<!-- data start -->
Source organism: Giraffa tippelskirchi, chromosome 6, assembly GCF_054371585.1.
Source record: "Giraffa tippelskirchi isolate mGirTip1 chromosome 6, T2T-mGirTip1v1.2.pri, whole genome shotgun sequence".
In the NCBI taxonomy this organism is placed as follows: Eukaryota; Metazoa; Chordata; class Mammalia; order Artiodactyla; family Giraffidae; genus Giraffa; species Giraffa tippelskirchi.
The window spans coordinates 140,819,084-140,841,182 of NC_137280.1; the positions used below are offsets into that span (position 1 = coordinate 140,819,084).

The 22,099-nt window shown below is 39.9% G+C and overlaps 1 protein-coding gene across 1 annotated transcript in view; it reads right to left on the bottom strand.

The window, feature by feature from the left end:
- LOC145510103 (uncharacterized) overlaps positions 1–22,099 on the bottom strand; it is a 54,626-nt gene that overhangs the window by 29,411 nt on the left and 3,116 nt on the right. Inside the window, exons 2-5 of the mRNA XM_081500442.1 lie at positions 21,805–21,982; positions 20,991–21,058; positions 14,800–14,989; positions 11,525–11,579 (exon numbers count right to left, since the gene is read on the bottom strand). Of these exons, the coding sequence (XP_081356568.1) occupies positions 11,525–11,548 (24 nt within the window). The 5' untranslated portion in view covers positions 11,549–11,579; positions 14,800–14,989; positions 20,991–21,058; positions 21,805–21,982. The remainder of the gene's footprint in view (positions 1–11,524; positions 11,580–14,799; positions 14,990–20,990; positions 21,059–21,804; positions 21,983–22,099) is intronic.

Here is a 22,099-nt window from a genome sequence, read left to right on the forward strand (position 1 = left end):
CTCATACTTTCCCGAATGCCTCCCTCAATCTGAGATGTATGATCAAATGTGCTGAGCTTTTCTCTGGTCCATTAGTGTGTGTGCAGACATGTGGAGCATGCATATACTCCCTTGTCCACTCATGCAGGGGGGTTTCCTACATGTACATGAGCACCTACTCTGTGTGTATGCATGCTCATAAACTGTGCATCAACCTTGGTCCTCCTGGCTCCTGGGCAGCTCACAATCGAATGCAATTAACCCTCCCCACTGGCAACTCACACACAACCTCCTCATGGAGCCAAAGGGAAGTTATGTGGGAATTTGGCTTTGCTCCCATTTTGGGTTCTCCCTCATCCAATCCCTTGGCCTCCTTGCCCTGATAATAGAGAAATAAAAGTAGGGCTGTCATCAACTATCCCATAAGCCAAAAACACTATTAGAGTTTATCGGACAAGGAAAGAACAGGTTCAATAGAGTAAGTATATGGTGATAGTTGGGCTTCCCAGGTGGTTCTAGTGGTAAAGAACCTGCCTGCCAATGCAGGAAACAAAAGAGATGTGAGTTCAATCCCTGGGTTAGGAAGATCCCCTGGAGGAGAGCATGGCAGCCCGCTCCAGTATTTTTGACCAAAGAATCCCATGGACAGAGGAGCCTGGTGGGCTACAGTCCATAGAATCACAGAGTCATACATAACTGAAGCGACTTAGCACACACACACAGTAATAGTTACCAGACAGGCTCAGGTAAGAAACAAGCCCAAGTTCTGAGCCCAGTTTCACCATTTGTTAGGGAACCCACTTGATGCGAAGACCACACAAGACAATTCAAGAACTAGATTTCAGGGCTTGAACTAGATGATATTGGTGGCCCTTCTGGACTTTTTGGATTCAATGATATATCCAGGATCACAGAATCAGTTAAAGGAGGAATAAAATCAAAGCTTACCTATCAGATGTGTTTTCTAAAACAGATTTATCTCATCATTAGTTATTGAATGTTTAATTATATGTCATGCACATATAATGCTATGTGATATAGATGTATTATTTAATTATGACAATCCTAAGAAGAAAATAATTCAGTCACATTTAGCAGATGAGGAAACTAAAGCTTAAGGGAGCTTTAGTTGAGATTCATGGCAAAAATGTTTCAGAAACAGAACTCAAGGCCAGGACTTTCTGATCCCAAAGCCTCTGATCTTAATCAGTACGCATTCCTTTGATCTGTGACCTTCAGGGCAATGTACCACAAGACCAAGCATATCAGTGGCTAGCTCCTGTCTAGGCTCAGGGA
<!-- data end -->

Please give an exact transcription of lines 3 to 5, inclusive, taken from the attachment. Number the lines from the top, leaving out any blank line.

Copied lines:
In the NCBI taxonomy this organism is placed as follows: Eukaryota; Metazoa; Chordata; class Mammalia; order Artiodactyla; family Giraffidae; genus Giraffa; species Giraffa tippelskirchi.
The window spans coordinates 140,819,084-140,841,182 of NC_137280.1; the positions used below are offsets into that span (position 1 = coordinate 140,819,084).

The 22,099-nt window shown below is 39.9% G+C and overlaps 1 protein-coding gene across 1 annotated transcript in view; it reads right to left on the bottom strand.